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Farmers' Protest: Thousands Gather At Delhi Borders As Agitation Marks 1 Yr
Some farmers celebrated the farm law protest anniversary by donating blood at a camp organised by an NGO
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Farmers from Punjab, Haryana and Uttar Pradesh on Friday gathered in large numbers at the three Delhi border points of Singhu, Ghazipur and Tikri, with protesting unions saying that the day, which marks one year of their agitation against the three farm laws, will be remembered forever in history as one of the greatest moments of people's struggle.
Last week, Prime Minister Narendra Modi had announced that the three controversial farm laws would be withdrawn. Although farmer unions have welcomed the government's move, they said their protest would continue until the laws are totally withdrawn and other demands are met.
"It has been a year of unmatched struggle mixed with happiness and sadness. We are fighting and winning. We will fight and win. MSP law is farmers' right, senior farmer leader Rakesh Tikait tweeted in Hindi.
Thousands of farmers in tractors arrived at the three protest sites on Friday and many of them flaunting colourful turbans, sunshades, long beards and twirling moustaches danced on the roofs of tractors, distributed sweets and hugged each other to mark the occasion that seemed like a festival.
Samkyukata Kisan Morcha, an umbrella body of protesting unions, claimed that lakhs of farmers took part in the assemblies, rallies, marches and chakka jams held in Karnataka, West Bengal, Bihar, Chhattisgarh, Tamil Nadu, Jharkhand, Telangana, Andhra Pradesh and Odisha among other states.
"This day marked twelve long months of the farmers struggle, with numerous victories which seemed unlikely, and even impossible, with a will and determination to continue to fight for the unfulfilled demands of the farmers," the SKM said in a statement.
It also said that the farm movement stands as a testimony to the will of the common people to fight against an "unrelenting" government, and for a long time, will be remembered as an example of peaceful "satyagraha" inspired by Mahatma Gandhi and the Indian freedom movement.
As farmers started arriving in large numbers on the city borders, the Delhi Traffic Police asked commuters travelling from Ghaziabad towards the national capital to take alternative routes, anticipating traffic gridlock owing to its security arrangements.
"Traffic coming from Ghaziabad towards Delhi side remains heavy due to barricading by local police at roundabout Gazipur Underpass. Commuters are advised to take alternative Vikash Marg/GT Road to Delhi," the Delhi Traffic Police tweeted.
At Singhu border, one of the largest protest sites on city borders, tractors bedecked with lights and posters rolled through the site and loud Punjabi and Haryanvi celebratory music filled in the air.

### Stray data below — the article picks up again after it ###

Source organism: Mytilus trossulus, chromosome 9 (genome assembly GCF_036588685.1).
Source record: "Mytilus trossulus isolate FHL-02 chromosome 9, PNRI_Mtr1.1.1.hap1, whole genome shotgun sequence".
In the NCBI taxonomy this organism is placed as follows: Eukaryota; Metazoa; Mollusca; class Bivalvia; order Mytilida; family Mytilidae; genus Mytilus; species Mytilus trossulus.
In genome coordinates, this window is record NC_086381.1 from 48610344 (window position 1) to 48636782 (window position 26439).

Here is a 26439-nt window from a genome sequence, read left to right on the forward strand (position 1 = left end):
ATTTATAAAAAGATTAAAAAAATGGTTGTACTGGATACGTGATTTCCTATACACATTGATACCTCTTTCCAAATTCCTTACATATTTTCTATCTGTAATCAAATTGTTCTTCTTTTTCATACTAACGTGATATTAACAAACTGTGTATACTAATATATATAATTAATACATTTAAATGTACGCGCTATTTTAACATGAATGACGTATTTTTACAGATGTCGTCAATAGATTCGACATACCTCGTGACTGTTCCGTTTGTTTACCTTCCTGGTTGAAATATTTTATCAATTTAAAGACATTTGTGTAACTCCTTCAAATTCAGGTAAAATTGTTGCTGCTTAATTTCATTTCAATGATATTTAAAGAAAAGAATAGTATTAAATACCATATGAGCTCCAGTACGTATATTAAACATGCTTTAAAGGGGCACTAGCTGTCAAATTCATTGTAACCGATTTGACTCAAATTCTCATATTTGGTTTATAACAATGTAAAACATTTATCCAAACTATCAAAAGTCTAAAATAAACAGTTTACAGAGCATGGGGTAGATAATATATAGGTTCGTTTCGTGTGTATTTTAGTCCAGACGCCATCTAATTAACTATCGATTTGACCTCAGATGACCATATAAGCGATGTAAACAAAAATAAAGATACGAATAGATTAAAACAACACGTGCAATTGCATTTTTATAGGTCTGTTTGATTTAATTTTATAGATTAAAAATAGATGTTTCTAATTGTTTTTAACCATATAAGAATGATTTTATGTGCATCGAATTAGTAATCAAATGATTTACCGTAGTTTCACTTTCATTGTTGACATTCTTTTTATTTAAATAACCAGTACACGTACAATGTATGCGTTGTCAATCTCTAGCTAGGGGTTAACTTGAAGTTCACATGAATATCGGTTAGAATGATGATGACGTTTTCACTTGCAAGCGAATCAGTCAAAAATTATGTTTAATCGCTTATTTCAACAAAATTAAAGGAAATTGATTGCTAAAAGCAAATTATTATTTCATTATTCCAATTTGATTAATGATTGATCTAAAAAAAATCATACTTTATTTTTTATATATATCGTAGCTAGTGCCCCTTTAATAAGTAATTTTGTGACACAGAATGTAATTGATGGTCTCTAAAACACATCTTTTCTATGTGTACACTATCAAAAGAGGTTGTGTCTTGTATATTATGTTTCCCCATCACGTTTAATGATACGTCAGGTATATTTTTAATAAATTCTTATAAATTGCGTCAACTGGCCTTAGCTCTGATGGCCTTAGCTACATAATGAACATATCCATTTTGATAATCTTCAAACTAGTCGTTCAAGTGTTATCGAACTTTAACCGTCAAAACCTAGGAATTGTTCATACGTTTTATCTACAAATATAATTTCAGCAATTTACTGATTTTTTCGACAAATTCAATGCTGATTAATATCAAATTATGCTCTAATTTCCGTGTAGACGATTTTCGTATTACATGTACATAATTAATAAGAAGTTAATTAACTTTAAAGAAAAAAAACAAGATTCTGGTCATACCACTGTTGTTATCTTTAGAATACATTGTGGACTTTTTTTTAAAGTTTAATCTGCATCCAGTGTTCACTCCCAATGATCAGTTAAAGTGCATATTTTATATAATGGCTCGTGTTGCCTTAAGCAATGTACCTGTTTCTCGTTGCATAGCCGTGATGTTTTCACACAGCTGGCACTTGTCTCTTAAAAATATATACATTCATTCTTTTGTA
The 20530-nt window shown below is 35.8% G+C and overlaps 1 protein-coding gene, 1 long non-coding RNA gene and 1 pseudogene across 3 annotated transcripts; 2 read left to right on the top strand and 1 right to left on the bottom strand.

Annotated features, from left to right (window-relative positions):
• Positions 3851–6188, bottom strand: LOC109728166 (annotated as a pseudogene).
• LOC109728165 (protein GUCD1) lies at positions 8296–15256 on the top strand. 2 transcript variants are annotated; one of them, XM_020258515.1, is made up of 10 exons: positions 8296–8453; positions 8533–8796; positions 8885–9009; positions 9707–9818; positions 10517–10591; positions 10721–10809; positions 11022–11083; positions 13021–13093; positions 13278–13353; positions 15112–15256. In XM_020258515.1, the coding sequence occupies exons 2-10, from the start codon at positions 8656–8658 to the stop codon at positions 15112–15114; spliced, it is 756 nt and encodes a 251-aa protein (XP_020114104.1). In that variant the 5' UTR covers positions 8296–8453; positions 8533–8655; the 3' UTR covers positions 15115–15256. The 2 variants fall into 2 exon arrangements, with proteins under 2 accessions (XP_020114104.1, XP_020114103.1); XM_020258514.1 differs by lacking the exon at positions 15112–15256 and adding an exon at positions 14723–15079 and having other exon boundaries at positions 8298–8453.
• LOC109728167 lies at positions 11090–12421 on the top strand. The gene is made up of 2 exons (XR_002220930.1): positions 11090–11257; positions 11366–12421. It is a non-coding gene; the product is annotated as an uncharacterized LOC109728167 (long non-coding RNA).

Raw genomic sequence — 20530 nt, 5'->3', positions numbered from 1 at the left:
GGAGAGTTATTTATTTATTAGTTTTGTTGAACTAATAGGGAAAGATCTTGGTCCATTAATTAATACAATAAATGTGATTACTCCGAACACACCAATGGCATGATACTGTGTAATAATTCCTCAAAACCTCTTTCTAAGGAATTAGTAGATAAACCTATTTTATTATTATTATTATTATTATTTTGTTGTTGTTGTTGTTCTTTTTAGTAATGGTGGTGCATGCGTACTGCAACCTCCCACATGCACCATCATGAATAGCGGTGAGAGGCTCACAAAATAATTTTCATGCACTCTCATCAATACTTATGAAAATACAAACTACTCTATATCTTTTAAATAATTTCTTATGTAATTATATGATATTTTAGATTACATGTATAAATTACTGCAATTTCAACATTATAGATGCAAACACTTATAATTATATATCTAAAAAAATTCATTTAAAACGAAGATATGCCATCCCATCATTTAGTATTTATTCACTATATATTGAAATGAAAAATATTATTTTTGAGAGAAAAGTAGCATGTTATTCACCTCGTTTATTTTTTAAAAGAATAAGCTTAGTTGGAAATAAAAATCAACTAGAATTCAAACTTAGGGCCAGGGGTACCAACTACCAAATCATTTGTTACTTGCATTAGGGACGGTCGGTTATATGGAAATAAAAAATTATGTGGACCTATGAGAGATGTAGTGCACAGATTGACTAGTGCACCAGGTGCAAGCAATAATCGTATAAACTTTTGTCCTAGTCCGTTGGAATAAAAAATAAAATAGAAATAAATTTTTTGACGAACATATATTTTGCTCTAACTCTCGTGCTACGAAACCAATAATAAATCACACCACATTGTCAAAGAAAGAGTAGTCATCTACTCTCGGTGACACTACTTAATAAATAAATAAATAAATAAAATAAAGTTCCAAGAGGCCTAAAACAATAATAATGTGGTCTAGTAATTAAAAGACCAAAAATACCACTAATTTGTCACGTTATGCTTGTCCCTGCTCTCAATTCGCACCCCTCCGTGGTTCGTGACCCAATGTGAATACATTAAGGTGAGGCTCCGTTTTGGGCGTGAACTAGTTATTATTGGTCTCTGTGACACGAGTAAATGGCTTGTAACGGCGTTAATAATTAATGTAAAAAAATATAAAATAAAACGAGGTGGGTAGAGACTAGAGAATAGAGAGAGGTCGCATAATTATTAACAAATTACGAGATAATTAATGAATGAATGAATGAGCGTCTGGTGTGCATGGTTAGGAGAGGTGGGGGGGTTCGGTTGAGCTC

Thousands of them flocked to the Singhu border site over the last few days, buoyed by the government announcement to repeal the farms laws, to mark the completion of one year of a dogged protest that saw a long dusty patch of the Delhi-Karnal road between Delhi and Sonepat turned into a makeshift town with bamboo huts and all basic amenities one could think of.
Children and elderly, men and women, carried flags of their farmer unions and raised slogans of victory "Inquilab Zindabad" and "Majdoor Kisan Ekta Zindabad" amid passionate non-stop beating of drums.
The assembly area near the centrestage saw a large gathering like the early days of the protest. The attendees included businessmen, professionals, lawyers, teachers, among others, belonging to families of farmers.
Sarender Singh, 50, from Pataila spent six months at the protest site managing crowd near the centrestage.
"It is a special day. It is like a festival being celebrated. It is after long that such a large number of people have gathered here. We also have Punjabi singer Babbu Mann among us," he said.
The special day also called for a special breakfast. "Aaj jalebi, pakode, kheer and chole poori bane hai!!" Sarender said enthusiastically.
Some farmers celebrated the farm law protest anniversary by donating blood at a camp organised by an NGO. Sukhdev Bhullar, 42, from Anantpur Sahib said farmers have nourished the protest with the blood. My blood is a tribute to them.
At other two protest sites --- Ghazipur and Tikri, hundreds of farmers, including women and children, gathered in large numbers, with many of them bringing along vegetables, sacks of flour and lentils, spices and cooking oil on their tractor-trollies, saying they have come prepared for a long haul.
Bhartiya Kisan Union (BKU), an influential farmers' union from western Uttar Pradesh, has been leading the charge at the Ghazipur border since November last year.
"We have a meeting of the SKM on Saturday and the future course of our action will be decided only after that.
"We have planned a march towards Delhi on November 29, but SKM will take a call about it on Saturday," BKU spokesperson Saurabh Upadhyay said.
He said, "Supporters in large numbers started reaching the border early Friday morning and by evening we are expecting over 50,000 people at Ghazipur alone."
SKM in a statement said that the farmers' body in its letter to the Prime Minister dated November 21, had raised six demands, which include legal guarantee of MSP for all produce based on C2+50% formula, withdrawal of draft "Electricity Amendment Bill, 2020/2021".